Sadly, one takeaway from McCain’s passing is that he was already an Anachronism in an era where Allegiance to Timeless Guiding Principles has been Replaced by on ongoing Bottom Line, a callous and pragmatic Governance concerned only with the accumulation and preservation of Power and Wealth. Nowhere is this more clear than in the cynical and self-serving Acceptance by Republican so-called Leadership of the Trumpster as Commander as long as he can bring in the votes to keep them in Power, and regardless of the Consequences for our country and our Global Future. The behavior of the Republican-controlled House and Senate is  guided by the exact opposite of Maury’s ethic: “Where Expediency is involved, be Deaf to Principle.”

Another way of looking at this is to recall the opening background lines from the old Woody Allen Movie Annie Hall, where he tells a story of a guy who complains to his Shrink that his brother is Crazy…believing he’s a Chicken. The Shrink asks why the guy doesn’t get his brother some help, and like Congressional Republicans, the guy says, “well, we would…but we need the eggs too much!”

To which we must Roll our Eyes, Slap our Foreheads, and Shriek, No, No, No, No, No! You WANT the eggs so much you are willing to trade Principle for Expediency and no longer know there is even a  difference! And we want to grab them by the Lapels and Shake Them until they Wake Up, and Shout to them, WTF is Wrong with you, you are Killing the Future and You Have to Stop!

Washington Post Tweetster Lie Count to date: 4713 as of 9/1/18

 

This week’s wine tasting

Mer Soleil Unoaked Chardonnay ’15   California    $16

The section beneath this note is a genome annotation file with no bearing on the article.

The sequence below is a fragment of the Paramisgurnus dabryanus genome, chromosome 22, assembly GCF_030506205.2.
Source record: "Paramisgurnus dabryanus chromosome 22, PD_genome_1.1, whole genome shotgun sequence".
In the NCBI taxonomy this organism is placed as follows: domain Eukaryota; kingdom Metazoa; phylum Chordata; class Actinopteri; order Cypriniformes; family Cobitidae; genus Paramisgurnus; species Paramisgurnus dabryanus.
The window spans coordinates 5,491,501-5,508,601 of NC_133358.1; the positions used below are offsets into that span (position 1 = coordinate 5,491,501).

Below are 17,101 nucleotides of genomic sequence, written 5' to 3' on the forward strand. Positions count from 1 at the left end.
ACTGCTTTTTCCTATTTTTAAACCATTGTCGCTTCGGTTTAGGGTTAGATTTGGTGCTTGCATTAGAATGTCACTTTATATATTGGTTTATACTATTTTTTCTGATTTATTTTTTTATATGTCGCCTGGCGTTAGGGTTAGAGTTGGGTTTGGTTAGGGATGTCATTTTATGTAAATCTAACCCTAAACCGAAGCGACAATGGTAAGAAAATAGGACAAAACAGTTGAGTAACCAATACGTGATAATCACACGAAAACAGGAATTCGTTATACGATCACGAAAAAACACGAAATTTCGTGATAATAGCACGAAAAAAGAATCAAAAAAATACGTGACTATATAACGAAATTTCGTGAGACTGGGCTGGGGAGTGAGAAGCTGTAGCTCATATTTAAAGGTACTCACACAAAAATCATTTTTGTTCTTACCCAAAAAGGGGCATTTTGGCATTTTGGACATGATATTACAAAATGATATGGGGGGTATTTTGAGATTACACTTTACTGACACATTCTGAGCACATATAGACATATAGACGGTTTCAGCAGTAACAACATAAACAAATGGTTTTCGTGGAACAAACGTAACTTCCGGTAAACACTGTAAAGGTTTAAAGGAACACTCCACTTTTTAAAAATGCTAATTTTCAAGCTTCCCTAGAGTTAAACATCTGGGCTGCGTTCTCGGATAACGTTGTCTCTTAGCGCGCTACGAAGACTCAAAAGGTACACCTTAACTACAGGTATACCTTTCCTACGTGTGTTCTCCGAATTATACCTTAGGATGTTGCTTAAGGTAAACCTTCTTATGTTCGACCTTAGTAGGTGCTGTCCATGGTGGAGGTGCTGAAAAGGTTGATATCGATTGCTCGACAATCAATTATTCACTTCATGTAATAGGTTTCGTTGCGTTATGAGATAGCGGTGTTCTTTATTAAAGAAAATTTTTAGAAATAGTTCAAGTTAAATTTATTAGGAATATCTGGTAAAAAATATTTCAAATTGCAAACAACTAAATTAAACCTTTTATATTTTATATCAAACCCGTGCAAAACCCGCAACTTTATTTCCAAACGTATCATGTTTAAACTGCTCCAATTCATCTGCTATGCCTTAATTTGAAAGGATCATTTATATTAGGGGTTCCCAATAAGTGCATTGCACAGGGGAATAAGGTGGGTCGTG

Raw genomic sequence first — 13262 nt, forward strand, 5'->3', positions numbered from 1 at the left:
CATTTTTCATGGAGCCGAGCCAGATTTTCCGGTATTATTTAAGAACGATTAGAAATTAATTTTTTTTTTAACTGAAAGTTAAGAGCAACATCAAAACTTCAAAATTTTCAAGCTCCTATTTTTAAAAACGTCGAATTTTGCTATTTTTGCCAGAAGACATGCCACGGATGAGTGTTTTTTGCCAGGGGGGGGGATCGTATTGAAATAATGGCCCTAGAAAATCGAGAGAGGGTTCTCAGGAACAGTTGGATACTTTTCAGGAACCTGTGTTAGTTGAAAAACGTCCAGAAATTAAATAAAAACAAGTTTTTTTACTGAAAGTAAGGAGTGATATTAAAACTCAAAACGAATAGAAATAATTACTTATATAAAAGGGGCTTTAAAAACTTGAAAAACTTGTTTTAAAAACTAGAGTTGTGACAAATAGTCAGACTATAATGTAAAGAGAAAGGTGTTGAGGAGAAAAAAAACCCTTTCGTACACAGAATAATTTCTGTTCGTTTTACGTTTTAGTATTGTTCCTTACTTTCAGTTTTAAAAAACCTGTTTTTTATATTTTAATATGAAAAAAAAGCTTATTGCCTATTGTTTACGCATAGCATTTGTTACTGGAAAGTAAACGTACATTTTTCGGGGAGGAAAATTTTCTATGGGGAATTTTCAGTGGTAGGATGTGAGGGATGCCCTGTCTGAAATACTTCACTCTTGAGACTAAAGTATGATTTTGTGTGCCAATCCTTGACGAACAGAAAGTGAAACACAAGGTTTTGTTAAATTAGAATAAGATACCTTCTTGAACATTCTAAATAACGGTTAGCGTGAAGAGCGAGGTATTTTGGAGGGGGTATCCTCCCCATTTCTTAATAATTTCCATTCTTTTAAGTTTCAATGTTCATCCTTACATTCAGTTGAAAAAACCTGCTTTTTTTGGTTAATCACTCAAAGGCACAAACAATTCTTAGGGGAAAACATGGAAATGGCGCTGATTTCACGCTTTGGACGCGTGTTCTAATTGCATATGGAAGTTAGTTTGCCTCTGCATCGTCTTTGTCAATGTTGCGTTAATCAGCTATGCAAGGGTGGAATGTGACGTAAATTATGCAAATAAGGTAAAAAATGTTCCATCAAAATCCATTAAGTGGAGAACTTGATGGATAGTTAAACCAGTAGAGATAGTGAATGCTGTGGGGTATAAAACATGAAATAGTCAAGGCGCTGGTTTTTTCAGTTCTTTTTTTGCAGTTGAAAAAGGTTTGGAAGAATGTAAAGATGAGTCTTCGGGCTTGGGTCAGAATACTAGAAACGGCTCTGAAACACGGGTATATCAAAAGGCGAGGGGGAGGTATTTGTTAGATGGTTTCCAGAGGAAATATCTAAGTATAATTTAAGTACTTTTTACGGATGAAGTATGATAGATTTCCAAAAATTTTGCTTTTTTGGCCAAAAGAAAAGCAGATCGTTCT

A pure, clean expression of Chardonnay, fermented and aged in a combination of stainless steel and small concrete tanks. Aromas of flower blossoms and crisp pears, round and layered on the palate, with vibrant acidity and depth.

Fabre en Provence Rose ’16       France         $10
Fruity, juicy & spicy with a strong  floral character and aromas of ripe strawberry, dried cherry, and peach shortcake; palate of melon and cream.                       

For a Song “The Score” Merlot ’15    Washington  $11
Lush and concentrated, with big New World notes of dark plum, blackberry, and cherry, and earthy Old World notes of coffee, dark chocolate, and leather.

Turner Pageot Le Rouge  ’14    France     $19
Red wine from biodynamic vines, 80% grenache and 20% syrah; heady nose of mixed red and black fruits, brioche, polished leather, iodine, tobacco and spice; full bodied and well balanced, scarlet and spicy, bright yet brooding.

Torbreck The Steading ’12    Australia    $25
Deep-pitched cherry and blackberry aromas; sweet, expansive black and blue fruit flavors that become  firmer and spicier with air and show very good depth and energy. Closes with strong  persistence and an echo of candied licorice.

 

Wine Tasting